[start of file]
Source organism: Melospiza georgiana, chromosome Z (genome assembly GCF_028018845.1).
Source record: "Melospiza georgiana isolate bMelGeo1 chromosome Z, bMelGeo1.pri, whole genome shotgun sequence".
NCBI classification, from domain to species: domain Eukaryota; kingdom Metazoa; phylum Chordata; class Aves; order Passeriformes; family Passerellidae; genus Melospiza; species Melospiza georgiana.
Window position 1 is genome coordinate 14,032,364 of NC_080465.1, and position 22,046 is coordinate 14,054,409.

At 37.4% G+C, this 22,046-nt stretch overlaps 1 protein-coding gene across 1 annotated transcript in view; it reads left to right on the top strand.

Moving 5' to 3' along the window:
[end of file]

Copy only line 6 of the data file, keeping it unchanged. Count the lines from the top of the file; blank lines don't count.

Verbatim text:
Moving 5' to 3' along the window: